After providing 70,000 jobs… a condition for obtaining government jobs raises controversy in Egypt | Policy

Cairo A door through which no one can enter except with a ruler. Government jobs in Egypt have almost completely stopped 9 years ago, on the pretext of high inflation in the state’s administrative apparatus, high wage expenditures and their negative impact on the public budget, despite the large deficit in vital sectors such as education and health.

It seems that the closed door will be deflected a little by the Egyptian government’s announcement – through Finance Minister Mohamed Maait during his speech before the House of Representatives – the state’s intention to provide 70,000 government jobs in many specialties during the next fiscal year 2023/2024 to bridge the deficit.

The Egyptian government allocated 3.7 billion pounds (the dollar equals 30.9 pounds) to appoint 30,000 teachers, 30,000 doctors and pharmacists, in addition to appointing 10,000 employees in various sectors of the state, in addition to allocating half a billion pounds to conduct the movement of promotions of state workers.

The share of wages and salaries decreased to 15% of the size of the new general budget instead of 25% in the budget of previous years, and included the allocation of 470 billion pounds for wages to improve the conditions of state workers.

The government succeeded in reducing the number of employees, and years ago the Central Agency for Organization and Administration put plans to reduce the number to 4 million employees compared to about 6 million, so that there would be one employee for every 26 citizens instead of one employee for every 13.5 citizens.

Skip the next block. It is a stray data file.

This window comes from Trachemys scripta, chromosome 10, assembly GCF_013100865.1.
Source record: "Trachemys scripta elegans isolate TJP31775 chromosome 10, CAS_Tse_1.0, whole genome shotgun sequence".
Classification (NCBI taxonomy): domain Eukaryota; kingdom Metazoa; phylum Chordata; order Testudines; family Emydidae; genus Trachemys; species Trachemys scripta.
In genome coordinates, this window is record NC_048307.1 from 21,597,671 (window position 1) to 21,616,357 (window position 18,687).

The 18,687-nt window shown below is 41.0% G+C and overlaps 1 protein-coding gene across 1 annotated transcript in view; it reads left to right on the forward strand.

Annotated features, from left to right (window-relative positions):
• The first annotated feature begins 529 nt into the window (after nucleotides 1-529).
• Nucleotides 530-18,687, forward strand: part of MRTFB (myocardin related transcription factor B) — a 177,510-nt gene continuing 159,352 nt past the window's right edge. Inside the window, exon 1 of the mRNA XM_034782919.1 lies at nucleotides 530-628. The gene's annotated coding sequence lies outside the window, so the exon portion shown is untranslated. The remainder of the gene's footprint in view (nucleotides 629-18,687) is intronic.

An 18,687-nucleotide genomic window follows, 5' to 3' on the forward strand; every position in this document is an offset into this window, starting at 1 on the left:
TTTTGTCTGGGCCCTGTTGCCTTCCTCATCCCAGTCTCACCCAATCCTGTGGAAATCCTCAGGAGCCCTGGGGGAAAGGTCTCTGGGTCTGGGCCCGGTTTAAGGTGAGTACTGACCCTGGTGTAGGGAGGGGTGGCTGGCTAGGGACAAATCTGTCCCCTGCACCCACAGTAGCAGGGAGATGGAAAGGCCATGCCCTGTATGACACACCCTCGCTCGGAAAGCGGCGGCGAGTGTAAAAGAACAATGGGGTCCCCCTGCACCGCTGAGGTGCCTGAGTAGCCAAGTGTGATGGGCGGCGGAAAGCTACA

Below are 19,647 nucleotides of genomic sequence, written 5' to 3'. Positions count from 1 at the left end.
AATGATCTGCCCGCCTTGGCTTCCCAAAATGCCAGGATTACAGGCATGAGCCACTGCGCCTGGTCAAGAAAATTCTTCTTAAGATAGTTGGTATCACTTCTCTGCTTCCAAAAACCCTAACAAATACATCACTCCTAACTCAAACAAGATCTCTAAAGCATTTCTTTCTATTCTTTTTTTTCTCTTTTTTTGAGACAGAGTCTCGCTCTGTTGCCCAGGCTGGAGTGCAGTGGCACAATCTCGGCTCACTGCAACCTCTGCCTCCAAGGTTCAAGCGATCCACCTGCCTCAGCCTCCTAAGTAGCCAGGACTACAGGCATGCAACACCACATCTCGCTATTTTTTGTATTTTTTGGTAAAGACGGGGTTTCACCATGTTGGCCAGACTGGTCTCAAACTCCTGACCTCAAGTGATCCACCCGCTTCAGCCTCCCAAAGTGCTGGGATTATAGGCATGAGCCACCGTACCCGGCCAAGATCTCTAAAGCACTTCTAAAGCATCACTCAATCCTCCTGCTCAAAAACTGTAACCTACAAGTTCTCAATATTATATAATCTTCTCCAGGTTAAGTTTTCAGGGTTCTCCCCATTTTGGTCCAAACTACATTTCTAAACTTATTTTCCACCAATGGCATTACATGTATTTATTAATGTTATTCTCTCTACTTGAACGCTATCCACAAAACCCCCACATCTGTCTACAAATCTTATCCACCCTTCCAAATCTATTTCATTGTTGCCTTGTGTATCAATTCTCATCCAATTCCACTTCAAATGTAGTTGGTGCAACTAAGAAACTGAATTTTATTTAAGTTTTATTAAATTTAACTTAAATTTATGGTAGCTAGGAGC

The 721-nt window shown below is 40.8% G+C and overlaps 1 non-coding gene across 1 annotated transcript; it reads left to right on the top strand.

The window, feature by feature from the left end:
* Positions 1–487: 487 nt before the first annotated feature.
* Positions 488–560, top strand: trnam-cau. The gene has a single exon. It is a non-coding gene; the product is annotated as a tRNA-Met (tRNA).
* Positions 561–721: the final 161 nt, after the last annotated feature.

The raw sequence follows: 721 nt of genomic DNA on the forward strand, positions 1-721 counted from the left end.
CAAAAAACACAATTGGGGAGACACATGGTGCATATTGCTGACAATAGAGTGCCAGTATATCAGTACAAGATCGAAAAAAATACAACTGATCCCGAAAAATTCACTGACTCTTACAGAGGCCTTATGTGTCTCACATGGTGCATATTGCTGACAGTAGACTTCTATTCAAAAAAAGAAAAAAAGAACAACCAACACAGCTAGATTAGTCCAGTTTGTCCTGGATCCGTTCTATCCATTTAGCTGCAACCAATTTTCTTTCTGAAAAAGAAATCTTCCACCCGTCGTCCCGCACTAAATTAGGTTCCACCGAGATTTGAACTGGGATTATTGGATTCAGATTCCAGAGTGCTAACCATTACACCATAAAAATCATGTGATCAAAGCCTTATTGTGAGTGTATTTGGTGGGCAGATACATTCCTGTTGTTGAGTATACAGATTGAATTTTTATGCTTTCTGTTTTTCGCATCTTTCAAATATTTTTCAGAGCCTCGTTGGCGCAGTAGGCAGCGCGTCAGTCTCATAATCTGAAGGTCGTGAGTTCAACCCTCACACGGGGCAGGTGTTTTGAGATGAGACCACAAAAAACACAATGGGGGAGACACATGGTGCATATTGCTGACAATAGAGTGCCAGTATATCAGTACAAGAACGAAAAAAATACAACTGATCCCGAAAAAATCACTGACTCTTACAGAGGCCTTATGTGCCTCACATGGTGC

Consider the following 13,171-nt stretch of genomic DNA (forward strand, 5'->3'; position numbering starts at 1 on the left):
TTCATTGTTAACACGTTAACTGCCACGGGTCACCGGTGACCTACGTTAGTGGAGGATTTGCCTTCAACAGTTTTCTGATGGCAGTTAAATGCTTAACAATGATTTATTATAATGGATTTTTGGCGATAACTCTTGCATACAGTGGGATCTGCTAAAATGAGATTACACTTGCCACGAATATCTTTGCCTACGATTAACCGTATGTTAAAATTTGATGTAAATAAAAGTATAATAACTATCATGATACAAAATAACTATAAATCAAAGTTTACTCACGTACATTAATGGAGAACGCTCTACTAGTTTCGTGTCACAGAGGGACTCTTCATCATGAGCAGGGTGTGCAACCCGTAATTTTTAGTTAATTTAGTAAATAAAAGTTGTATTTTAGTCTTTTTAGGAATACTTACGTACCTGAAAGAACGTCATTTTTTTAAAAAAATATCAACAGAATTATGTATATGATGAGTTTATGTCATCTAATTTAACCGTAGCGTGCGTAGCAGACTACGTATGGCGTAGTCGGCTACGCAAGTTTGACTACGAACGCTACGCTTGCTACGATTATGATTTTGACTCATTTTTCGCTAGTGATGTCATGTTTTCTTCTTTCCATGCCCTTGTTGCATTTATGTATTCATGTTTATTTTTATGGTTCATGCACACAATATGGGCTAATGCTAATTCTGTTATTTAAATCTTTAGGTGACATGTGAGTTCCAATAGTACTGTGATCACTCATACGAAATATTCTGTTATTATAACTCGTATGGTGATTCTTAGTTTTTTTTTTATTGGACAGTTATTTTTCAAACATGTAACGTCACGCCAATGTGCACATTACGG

In February 2016, Egyptian President Abdel Fattah El-Sisi said that there are 7 million employees, of whom the government needs only one million employees, and blamed the revolution of January 25, 2011 for hiring a million employees due to popular pressure.

Appointment via Military College

Appointment and promotion procedures in the government this time differ from previous ones, after the introduction of an unprecedented condition that obliges everyone to take a qualification course at the Military Academy in Cairo for a period of 6 months.

According to the Mada Masr (independent) website, a periodic letter was issued by the Secretary General of the Council of Ministers at the end of last April, regarding the qualification certificate issued by the Center for Issuing Insured Documents after completing the course, as one of the reasons for appointment in all ministries and affiliated agencies.

Government sources in the Ministries of Planning and Education, who did not name them, revealed that the Military College had, for several months, had the first say in promotions and appointments within the state’s administrative apparatus.

A source in the Ministry of Education confirmed that passing the qualifying course at the Military College “Educational Leadership and National Security Diploma” has become the main condition for promotion in all positions within the ministries, explaining that obtaining this course is preceded by many procedures and tests.

Later, the Egyptian Minister of Education, Reda Hegazy, revealed that a number of teachers had been given comprehensive training with full residency for a period of 6 months as part of the presidential initiative to select a thousand school principals from among young teachers, provided that those who pass this program will be granted the “Educational Leadership and National Security Diploma.” Without explaining the nature of that course, he considered it necessary to choose the most qualified, he said.

Staff mobilization

A labor researcher described the new procedures as “heresy” and said, “They do not exist within the official justifications for appointment in the Civil Service Law, and the emergence of the Military College within the terms of employment and promotion by obtaining a military qualification course for a period of 6 months, and for it to be a place for conducting personal interviews is not legal.” .